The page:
Why a book on BRT now?

I briefly mentioned the Boiler Room Theater in my first book, Don’t Bother Me I Just Have A Bad Life: A Memoir which covered 40 years of my life. There was no room to tell the story of BRT. As I pitched the idea for a BRT book on social media in 2020, with hopes of publishing in 2021, which would have been the theater’s 20th anniversary, there was an outcry from those who graced its stage, managed its technology, ran its shows, and worked the box office (and all the other disciplines and positions) that the theater story badly needed to be told. We faced almost insurmountable challenges, overcame them and became a beloved cultural institution, in their words. I have also found that while there are many books on Broadway theater, there are few books on smaller regional theaters. There was a niche available for the book.

Interest has remained high since the Kindle version was pre-ordered on September 12, 2022. In fact, it has held the elite status of #1 New Release every day since then. It remains to be seen what will happen when the book is fully “live”.

What has been the most surprising development since work on the book began?

Shortly after the book was officially announced – and it makes me want to cry when I say it – several people started telling their stories of how the Boiler Room Theater influenced the trajectories of their careers and lives. . I pitched the idea of ​​them writing guest chapters to tell their stories and provide a broader perspective on theater history. An actress had only started dancing at the age of 28, which is quite late in the life of dancers. I chose her as a stand-in in A chorus line. Tragedy struck during the race and Renée Hatfull Brooks, for a week, quickly stepped into the limelight and got to dance the famous finale. Since then, she has been a dance teacher and choreographer.

Then there’s Jake Cannon who wrote the foreword to the book. He started in our children’s theater program in 2004, started taking piano lessons with Jamey, and decided his calling was to be a music director. After obtaining his bachelor’s degree in this field at the University of Tennessee-Knoxville, he went to the prestigious Royal Conservatory of Scotland where he obtained his master’s degree in musical direction. Today, at only 26, he is in New York with his wife (whom he met at the Boiler Room) who works as a pianist for upside down broadway and will probably lead Chicago on Broadway in 2023. He says he never would have had this career without BRT.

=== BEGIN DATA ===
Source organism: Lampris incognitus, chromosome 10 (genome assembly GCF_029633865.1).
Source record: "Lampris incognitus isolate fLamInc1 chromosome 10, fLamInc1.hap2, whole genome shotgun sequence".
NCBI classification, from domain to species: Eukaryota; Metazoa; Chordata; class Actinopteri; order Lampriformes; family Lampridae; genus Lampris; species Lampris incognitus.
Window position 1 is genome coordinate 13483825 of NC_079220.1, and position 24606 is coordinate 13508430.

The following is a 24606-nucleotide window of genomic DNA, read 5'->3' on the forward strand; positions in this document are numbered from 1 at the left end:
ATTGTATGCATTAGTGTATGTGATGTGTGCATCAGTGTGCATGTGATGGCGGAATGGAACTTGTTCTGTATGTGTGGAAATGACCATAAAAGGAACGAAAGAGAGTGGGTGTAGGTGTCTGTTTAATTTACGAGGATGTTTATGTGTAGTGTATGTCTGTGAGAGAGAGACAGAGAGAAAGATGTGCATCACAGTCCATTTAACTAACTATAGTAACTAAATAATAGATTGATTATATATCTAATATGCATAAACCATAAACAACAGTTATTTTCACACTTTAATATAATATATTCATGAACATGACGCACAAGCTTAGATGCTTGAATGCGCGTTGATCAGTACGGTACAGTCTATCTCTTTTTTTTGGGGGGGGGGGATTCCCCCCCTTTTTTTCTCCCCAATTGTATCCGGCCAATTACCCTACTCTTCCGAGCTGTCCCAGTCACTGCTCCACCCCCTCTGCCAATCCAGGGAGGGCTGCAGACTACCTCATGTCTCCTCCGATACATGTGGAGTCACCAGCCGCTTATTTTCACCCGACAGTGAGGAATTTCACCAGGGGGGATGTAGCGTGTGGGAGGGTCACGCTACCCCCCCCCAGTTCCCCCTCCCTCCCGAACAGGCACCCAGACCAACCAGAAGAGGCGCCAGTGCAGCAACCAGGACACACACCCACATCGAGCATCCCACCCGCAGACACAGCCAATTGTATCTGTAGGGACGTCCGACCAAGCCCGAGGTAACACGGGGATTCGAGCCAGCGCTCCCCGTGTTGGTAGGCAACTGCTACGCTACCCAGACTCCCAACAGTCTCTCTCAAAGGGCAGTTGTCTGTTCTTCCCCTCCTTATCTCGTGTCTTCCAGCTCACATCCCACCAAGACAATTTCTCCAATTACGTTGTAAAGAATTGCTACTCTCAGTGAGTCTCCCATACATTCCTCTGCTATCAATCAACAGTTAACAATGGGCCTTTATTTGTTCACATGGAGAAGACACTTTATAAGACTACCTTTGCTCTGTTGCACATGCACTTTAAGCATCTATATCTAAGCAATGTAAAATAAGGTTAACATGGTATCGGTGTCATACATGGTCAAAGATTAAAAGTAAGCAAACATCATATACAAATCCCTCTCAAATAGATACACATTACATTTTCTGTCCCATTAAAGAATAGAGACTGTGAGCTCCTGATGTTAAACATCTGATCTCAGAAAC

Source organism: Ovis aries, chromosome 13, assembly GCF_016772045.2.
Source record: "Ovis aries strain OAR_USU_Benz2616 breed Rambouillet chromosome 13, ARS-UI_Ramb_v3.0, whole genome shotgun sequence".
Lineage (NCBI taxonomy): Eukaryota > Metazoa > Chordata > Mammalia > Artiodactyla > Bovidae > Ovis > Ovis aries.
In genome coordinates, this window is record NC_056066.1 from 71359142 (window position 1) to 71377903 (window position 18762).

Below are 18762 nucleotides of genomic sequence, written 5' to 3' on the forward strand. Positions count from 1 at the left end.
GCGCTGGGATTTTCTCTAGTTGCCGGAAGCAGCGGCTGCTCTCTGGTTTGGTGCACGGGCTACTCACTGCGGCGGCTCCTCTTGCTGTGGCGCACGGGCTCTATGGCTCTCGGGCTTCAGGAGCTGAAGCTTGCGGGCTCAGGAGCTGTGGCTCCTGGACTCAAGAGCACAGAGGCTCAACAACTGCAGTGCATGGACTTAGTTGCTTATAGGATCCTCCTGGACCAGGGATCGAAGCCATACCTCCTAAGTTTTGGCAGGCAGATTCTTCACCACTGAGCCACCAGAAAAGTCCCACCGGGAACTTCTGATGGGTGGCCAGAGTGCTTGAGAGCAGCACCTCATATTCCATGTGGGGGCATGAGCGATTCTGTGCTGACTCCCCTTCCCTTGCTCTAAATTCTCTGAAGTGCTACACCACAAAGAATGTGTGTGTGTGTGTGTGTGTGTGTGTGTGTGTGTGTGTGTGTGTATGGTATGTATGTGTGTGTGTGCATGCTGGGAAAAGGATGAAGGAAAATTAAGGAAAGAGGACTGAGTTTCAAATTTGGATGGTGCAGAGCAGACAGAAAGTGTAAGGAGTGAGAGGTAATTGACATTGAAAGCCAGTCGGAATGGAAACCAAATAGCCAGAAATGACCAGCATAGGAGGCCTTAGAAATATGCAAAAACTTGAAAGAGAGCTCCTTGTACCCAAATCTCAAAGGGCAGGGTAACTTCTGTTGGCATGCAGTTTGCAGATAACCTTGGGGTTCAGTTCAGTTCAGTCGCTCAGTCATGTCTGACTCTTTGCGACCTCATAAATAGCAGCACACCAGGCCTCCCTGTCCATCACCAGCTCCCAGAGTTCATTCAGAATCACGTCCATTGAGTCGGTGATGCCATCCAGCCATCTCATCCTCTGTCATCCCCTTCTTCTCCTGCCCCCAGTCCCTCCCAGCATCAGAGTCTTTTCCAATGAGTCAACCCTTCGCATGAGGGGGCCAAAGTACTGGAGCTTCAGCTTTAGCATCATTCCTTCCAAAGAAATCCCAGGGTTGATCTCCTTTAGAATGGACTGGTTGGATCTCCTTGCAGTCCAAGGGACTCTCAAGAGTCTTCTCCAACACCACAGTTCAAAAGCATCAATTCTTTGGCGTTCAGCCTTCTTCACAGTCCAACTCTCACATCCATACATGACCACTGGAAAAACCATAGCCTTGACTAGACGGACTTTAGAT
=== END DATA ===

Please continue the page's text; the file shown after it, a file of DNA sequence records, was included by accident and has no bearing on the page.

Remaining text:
There are a total of 12 guest chapters.

What makes the BRT story unique?

Four co-founders with decades of experience among them with no money, a bold dream, and the result of not only making it happen, but also keeping the Boiler Room Theater going until 2014, when it lost its homonymous space.

People who moved from Nashville tell me when they visit that people are still talk about the boiler room and how much we miss it. It’s not really different from the stories of a lot of other theaters, I imagine, but we brought something special to the Nashville area. Throughout the country, guests had seen performances in converted storefronts, church basements, barns, lofts, etc., but never, according to my research, in an 80-year-old boiler room with a giant boiler filled (and sealed) with asbestos in the backstage building. It was the most precious and special moment of my life, like countless others.

Since leaving the Nashville area, what have you done and what are you doing now?

After working 10 years for Disney in a variety of roles including Art Director, Production Manager, Producer, and Writer, my family’s needs called me back to my home state of Colorado. Doing theater again in any capacity would be too painful. But after 17 years offstage as a performer, I was cast in the famed Denver Gay Men’s Chorus and, due to my vast experience, as the manager said, immediately asked me to join the ‘production team. I’ve been named Properties Master (and Scene Decorator), which is fine with me. It’s far enough away from real musical theater that the ghosts of BRT don’t haunt me. It was such an important moment in my life that I want to leave those memories intact.

120 seats in a boiler room: the creation of a courageous professional theater is available in paperback and Kindle (and possibly audiobook) formats exclusively on Amazon starting October 11, 2022. It will later be available from other online retailers.